This does however reinforce the need for the government to be attentive to these concerns, even if they are more part of the Conservative than Liberal base (as some of the CPC leadership campaign strategies and opposition to M-103 indicate):

A significant minority of Canadians say Canada’s 2017 refugee target of 40,000 is too high and one in four Canadians wants the Liberal government to impose its own Trump-style travel ban.

Those are just two of the findings in a new Angus Reid poll that looked at Canadian’s attitudes towards the federal government’s handling of refugees.

Overall, 47 per cent of Canadians surveyed said Canada is taking in the right number of refugees. But 11 per cent say 40,000 is too low and Canada should take in more, while 41 per cent say the 2017 target is too high and that we should not be taking in anymore refugees.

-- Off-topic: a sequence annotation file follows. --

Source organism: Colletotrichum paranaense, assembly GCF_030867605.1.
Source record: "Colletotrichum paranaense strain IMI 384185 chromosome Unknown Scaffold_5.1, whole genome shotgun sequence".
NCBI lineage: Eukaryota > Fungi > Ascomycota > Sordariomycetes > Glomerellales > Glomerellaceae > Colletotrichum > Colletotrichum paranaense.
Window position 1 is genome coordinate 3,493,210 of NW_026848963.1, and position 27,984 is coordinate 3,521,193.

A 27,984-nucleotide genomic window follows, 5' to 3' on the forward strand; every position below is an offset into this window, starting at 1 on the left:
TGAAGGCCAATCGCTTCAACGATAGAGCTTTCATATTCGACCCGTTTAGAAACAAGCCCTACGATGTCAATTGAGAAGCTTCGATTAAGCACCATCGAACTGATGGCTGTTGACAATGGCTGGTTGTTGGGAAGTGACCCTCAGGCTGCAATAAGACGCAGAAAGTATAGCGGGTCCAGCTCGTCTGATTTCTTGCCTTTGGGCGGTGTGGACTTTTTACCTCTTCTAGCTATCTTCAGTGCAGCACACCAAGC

Shachi Kurl, executive director of Angus Reid, told CBC News that “41 per cent is not the majority voice but it is a significant segment of the population that is actually saying our targets for 2017 are too high and that, I think, adds to a level of anxiety for those folks.”

“Certainly in terms of that ‘too many, too few’ debate, a lot more people think it’s too many than too few,” she said.

The survey also asked Canadians about the federal government’s decision not to alter its own immigration policy to match that of U.S. President Donald Trump’s after he rolled out his travel ban.

Some 57 per cent of Canadians said the federal government made the right call in not following Trump down the rabbit hole, while 18 per cent said Prime Minister Justin Trudeau’s government should have chose to take in more refugees.